With each passing day, 2009 becomes more and more a distant memory. In reality, the time elapsed since the most recent New York Yankees championship does not pose as a significant drought, but with the organization’s commitment to winning every year, it certainly feels that way.
In 2o09, they rode three starting pitchers – CC Sabathia, A.J. Burnett, and Andy Pettitte – to the World Series victory. 11 years later, the Yankees’ rotation is filled with uncertainty. Three key free agents – Masahiro Tanaka, James Paxton, and J.A. Happ – leave a lot of question marks on the staff, after Gerrit Cole.
Given baseball’s current economic state and potentially a big contract heading DJ LeMahieu‘s way if they re-sign him, the Yankees cannot rely solely on the free agent market to plug their rotation holes. They have a surplus of internal options to use, including, once reinstated from his domestic violence suspension, right-handed pitcher Domingo German. Although German opened eyes at times in 2019, his status is truly that of a wild card. That is due to both the uncertainty of his roster spot and his ability to pitch.
Domingo German Uncertainty
As of Tuesday, the question of whether the Yankees bring German back has no definite answer. Hal Steinbrenner recently said that he needs to feel that German has turned his life around after the incident. If Steinbrenner feels confident that German is a changed man, then the Yankees have another high-upside asset for their rotation in 2021.
However, the road back for German will be daunting. His off the field behavior continues to be closely monitored as he pitches in the Dominican Republic Professional League. He looked good in his debut – striking out seven in four hitless innings – but it will still take time before he is ready to face MLB hitters again after a long layoff.
He has many challenges to overcome on his journey back, and not facing an MLB batter since September of 2019 proves the most obvious. If and when he returns, he also needs to prove he can be a consistent MLB pitcher. Consistency was something he lacked throughout what was a breakout 2019 season. A hip flexor injury was a factor, but his up-and-down performances throughout 2019 make him even more of a question mark than he already is.
By the Numbers
Although Domingo German won 18 games, a deeper dive of his numbers illustrate his inconsistencies. After starting the season with a 2.56 ERA in March/April, his monthly ERA only sat below 4.00 once the rest of the season. Excluding June, the month he officially landed on the injured list, German posted 4.40, 4.67, 3.82, and 4.22 ERAs in May, July, August, and September before his suspension.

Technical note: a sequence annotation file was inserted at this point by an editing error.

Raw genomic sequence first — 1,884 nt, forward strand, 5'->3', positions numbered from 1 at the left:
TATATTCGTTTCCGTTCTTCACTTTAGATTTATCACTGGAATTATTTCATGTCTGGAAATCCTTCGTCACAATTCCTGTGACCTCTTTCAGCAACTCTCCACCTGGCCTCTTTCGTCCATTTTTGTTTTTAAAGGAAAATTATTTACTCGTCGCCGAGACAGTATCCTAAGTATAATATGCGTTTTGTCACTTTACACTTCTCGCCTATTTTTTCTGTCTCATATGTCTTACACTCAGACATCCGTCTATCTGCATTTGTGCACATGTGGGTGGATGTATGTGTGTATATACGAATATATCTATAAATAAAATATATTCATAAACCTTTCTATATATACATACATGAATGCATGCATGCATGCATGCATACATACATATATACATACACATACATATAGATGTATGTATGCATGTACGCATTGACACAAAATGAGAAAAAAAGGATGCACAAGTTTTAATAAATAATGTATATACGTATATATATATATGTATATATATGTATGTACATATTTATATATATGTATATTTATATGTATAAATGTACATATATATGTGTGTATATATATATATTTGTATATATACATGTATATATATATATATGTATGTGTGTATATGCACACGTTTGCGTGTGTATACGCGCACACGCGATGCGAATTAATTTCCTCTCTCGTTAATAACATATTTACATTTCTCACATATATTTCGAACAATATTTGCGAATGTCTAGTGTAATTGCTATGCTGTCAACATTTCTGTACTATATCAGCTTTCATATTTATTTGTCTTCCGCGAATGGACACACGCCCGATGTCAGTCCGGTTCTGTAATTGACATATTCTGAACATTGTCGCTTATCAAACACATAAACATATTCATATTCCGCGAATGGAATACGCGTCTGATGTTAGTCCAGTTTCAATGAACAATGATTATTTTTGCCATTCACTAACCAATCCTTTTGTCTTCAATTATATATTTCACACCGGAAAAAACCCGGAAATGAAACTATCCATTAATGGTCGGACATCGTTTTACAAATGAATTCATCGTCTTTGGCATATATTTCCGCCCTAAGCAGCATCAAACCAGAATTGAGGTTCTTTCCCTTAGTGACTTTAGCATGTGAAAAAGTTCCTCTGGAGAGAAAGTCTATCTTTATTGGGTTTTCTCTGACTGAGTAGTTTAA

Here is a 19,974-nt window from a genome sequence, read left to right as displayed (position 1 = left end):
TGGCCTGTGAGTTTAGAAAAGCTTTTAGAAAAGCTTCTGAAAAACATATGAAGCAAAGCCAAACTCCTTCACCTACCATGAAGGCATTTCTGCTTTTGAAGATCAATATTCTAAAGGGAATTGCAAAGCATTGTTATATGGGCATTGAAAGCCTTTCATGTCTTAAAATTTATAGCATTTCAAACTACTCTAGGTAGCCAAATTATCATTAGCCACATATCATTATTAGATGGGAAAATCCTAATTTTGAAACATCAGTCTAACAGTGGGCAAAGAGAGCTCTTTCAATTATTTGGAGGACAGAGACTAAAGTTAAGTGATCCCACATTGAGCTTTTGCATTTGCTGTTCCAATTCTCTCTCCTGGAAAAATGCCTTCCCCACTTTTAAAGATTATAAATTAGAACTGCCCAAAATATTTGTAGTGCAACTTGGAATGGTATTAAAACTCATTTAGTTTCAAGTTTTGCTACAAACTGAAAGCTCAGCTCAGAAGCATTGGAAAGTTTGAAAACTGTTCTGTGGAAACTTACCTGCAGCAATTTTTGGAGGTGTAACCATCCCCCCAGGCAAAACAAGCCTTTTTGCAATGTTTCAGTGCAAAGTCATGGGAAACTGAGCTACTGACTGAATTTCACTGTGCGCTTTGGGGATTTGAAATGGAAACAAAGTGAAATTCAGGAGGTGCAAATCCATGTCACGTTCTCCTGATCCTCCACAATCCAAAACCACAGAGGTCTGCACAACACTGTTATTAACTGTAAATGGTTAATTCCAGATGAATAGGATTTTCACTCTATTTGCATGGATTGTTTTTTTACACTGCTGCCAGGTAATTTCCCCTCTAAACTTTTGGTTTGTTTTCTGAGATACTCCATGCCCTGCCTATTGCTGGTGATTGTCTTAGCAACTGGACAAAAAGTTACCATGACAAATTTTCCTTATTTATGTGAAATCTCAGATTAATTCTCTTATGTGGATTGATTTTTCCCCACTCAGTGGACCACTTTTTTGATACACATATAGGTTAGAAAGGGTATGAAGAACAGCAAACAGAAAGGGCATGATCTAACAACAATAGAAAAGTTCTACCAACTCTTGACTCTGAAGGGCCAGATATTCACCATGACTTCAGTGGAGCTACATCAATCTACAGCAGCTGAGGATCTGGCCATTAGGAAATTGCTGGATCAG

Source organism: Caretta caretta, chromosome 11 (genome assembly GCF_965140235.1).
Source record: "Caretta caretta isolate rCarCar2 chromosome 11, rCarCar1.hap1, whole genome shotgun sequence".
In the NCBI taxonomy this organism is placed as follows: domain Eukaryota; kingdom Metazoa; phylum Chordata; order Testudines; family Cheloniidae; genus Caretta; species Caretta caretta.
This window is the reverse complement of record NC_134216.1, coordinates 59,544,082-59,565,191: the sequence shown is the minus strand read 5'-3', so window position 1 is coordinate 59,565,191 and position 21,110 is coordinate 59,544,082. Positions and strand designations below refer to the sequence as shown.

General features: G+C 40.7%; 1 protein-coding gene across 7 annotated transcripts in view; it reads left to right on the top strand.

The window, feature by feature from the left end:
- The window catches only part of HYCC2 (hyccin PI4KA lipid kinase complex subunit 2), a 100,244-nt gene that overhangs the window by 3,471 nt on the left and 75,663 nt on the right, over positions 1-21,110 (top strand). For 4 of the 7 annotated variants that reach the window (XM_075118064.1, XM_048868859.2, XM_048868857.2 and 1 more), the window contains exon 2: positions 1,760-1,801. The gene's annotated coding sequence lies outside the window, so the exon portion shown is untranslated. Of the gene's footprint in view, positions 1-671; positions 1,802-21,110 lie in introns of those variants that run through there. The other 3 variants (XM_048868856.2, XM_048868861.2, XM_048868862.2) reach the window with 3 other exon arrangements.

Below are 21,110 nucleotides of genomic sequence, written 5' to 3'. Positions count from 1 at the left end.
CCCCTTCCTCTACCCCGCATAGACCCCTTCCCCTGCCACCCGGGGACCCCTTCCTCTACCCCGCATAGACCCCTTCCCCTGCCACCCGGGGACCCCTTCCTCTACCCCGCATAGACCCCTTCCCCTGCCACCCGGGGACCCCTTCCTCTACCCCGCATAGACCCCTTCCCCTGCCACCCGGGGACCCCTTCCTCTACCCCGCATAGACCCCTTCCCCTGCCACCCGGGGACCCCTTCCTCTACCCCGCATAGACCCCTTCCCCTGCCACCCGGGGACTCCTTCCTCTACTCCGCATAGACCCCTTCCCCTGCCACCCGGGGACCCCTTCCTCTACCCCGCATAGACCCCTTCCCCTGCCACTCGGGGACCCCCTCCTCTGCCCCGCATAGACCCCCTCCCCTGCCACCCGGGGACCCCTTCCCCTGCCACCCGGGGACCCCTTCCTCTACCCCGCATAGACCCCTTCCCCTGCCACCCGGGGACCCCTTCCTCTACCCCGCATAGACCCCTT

Additionally, he posted drastically different numbers in wins versus non-wins. When he won, his ERA was 2.39 in 101 2/3 innings pitched. When he didn’t have his best stuff, he struggled mightily. In losses, he pitched 21 2/3 innings with a 7.06 ERA. No decisions were even worse. In 19 2/3 innings, he pitched to a 9.15 ERA.
By total starts, his losses and no decisions accounted for one-third of his starts, nine of 27. Still, 16 of the 30 home runs he allowed came in those nine starts. Pitching on the road was an issue, as well, where his ERA was over three runs higher than at home.
Of course, German displayed flashes of dominance throughout the season that have kept him relevant after the suspension. His performances in wins while possessing his best stuff is evidence of that. Other examples come from the March/April he put together where he posted a 0.853 WHIP to go along with his sub-3.00 ERA. He posted a K/9 of at least 9.1 in five of six months he pitched in, and allowed an OPS of under .800 in four of those months. He also saw his K/BB ratio reach as high as 6.00 in July. The issue will be consistency, and keeping starts without his best stuff from imploding the way they have.
In order to make a return to the Yankees, Domingo German has a lot to prove. After that, it is apparent he will have even more to prove if he wants to stick in a Yankees’ rotation desperate for quality arms after Cole.
Main Photo: Embed from Getty Images
DJ is a baseball fanatic that loves to talk about the game's history and debate it's current happenings. DJ always had a passion to write, even though he graduated college with a degree in Marketing, and it was one day while sitting in his cubicle at work that he decided to make a career change and put his journalism minor to use, applying to write for LWOS. He currently contributes in depth coverage of all of MLB with an emphasis on the Yankees and Mets. DJ also freelances at MLB/NHL Network in addition to writing for LWOS, and spends his free time reading and watching college basketball.